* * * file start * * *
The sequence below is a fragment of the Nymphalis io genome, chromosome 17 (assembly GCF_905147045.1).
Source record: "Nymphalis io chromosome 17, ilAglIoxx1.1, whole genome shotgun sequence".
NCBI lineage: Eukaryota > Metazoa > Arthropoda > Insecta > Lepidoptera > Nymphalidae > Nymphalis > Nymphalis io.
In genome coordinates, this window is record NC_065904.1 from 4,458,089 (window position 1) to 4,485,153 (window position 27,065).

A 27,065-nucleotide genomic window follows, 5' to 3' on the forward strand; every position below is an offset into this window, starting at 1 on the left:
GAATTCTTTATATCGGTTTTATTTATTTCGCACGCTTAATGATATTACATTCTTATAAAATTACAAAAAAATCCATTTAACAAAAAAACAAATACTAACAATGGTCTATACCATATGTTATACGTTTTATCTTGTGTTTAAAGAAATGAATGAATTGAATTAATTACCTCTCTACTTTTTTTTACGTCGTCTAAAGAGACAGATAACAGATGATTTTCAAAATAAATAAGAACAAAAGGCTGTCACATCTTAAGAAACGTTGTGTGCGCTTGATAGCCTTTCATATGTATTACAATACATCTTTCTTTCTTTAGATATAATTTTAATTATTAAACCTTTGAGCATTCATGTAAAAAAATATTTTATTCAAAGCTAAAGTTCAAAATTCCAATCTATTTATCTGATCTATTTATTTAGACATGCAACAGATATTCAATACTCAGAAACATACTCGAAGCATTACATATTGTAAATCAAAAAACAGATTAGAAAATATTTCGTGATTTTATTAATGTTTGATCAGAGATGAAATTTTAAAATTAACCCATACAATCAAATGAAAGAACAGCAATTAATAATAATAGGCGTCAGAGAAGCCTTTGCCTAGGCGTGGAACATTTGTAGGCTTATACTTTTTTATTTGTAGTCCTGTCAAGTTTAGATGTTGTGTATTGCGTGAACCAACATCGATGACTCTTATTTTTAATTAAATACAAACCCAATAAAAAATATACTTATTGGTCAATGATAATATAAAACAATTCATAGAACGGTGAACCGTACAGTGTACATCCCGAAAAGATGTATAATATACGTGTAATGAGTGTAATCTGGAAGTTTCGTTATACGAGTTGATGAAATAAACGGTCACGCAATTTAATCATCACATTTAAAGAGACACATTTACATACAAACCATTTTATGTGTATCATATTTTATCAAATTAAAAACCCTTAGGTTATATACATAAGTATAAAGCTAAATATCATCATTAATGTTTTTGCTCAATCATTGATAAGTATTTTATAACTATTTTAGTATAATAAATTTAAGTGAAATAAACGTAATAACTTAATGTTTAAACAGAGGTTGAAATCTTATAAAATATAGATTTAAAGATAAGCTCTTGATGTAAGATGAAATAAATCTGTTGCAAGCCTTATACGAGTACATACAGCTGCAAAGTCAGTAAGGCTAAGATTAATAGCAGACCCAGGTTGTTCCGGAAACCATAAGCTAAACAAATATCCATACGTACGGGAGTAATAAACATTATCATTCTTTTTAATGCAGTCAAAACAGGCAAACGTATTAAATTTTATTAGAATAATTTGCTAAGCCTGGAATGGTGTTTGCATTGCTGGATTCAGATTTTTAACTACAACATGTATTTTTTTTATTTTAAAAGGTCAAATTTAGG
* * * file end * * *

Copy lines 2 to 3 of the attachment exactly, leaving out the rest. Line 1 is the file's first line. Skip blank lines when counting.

Source record: "Nymphalis io chromosome 17, ilAglIoxx1.1, whole genome shotgun sequence".
NCBI lineage: Eukaryota > Metazoa > Arthropoda > Insecta > Lepidoptera > Nymphalidae > Nymphalis > Nymphalis io.